Table 1 shows the clinical characteristics of all the subjects studied. The diabetic patients were significantly older than the non-diabetic subjects (p < 0.001). Compared with non-diabetic subjects, lower percentage of the diabetic patients smoke cigarettes and drink alcoholic beverages (Table 1, p < 0.05). The male non-diabetic subjects had significantly higher red blood cell count (RBC), hemoglobin (Hb) and hematocrit levels than their diabetic counterparts (Table 2, p < 0.001). However, the female diabetic and non-diabetic subjects had similar Hb concentrations (12.1 ± 0.1 vs. 12.5 ± 0.2 g/dl, p > 0.05). While male non-diabetic subjects had significantly higher RBC, Hb and hematocrit than non-diabetic female subjects (p < 0.001), the RBC and hematocrit concentrations were similar in male and female diabetic patients (Table 2, p > 0.05). The prevalence of anemia and chronic kidney disease in the subjects are shown on Table 3. Irrespective of gender, diabetic patients had significantly higher prevalence rate of anemia than non-diabetic subjects (Table 4, p < 0.05). Again, diabetic patients had significantly higher prevalence of kidney dysfunction compared with the non-diabetic subjects (Table 4, p < 0.05). The diabetic patients with anemia had significantly higher serum creatinine levels (1.4 ± 0.1 vs. 1.0 ± 0.03 mg/dl, p < 0.001) and lower GFR (67.1 ± 3.0 vs. 87.9 ± 5.4 ml/min per 1.73 m2, p < 0.001) than diabetic patients without anemia. Similarly, diabetic patients with anaemia had significantly higher levels of glycated hemoglobin (index of blood glucose control), creatinine and higher prevalence of kidney dysfunction than non-diabetic subjects with anaemia (Table 3, p < 0.05).

Table 1 Clinical characteristics of the diabetic and non-diabetic subjects studied
Table 2 Between-gender comparison of the haematological tests of the diabetic and non-diabetic subjects
Table 3 Glycaemic control and levels of kidney function in patients with and without anemia
Table 4 Prevalence of Anemia and chronic kidney disease (estimated by glomerular filtration rate) in diabetic and non-diabetic subjects

Discussion

This study has shown that anaemia was more prevalent in diabetic than non-diabetic subjects irrespective of gender, and diabetic patients with anaemia had the lowest kidney function compared with patients without anaemia or non-diabetic subjects with anaemia. The implications of these findings in relation to diabetes management are further discussed.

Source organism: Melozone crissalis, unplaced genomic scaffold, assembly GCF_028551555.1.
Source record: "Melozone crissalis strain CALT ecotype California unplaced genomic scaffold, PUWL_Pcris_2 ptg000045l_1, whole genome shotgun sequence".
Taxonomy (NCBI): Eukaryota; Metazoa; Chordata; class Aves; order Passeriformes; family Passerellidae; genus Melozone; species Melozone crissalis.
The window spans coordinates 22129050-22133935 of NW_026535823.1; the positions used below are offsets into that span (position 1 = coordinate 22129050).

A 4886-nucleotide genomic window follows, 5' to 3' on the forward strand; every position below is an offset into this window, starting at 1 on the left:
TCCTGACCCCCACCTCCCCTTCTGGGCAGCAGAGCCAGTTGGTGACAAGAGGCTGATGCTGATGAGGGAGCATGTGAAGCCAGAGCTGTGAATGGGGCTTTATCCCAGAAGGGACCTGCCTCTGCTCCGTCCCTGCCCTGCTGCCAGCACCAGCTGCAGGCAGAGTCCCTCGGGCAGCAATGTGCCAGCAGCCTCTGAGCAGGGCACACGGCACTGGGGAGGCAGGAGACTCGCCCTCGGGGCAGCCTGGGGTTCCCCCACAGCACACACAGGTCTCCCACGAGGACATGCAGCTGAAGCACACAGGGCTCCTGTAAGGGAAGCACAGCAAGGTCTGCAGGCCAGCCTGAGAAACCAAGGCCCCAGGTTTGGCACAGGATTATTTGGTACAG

All the new frontiers in the management of type 2 diabetes are aimed at achieving optimal blood glucose control so as to prevent macro- and micro-vascular complications [1922]. In the primary care setting in the clinics studied, assessment of haematological parameters is no part of routine diabetic evaluation. Therefore, the finding in this study of high prevalence rates of anaemia amongst the diabetic patients studied, irrespective of gender, is perhaps, the first report in the Caribbean diabetic population. This finding is significant given that anaemia has previously been shown to be associated with cardiovascular disease and all-cause mortality in diabetic patients [11]. However, other workers have reported an association between type 2 diabetes and elevated haematocrit, which is thought to negatively affect nitric oxide availability resulting in cardiovascular disease [23]. Furthermore, increase of whole blood viscosity due to increased levels of haematological parameters such as fibrinogen has been reported in type 2 diabetic patients with arteriosclerosis obliterans [24]. We are not aware of any study at the primary care settings in the Caribbean population that evaluated the prevalence of anaemia, high haematocrit or increased whole blood viscosity in individuals with type 2 diabetes. In contrast to the elevated haematocrit report [23], our study found high prevalence rates of anaemia in diabetic patients, irrespective of gender. This finding may be indicative of early renal disease given that previous studies showed earlier appearance of anaemia in diabetic patients; with an inverse relationship between creatinine concentration and haemoglobin levels [12, 13]. However, it should be noted that macro-vascular, and not micro-vascular, complication is commoner in type 2 diabetes [19] and as such there appears to be little or no documented report of kidney complications in type 2 diabetes in our population. Although there was a report of two Afro-Caribbean teenagers with end-stage renal disease who presented in clinics with anaemia [14], incidence or prevalence of diabetic patients with anaemia are scanty.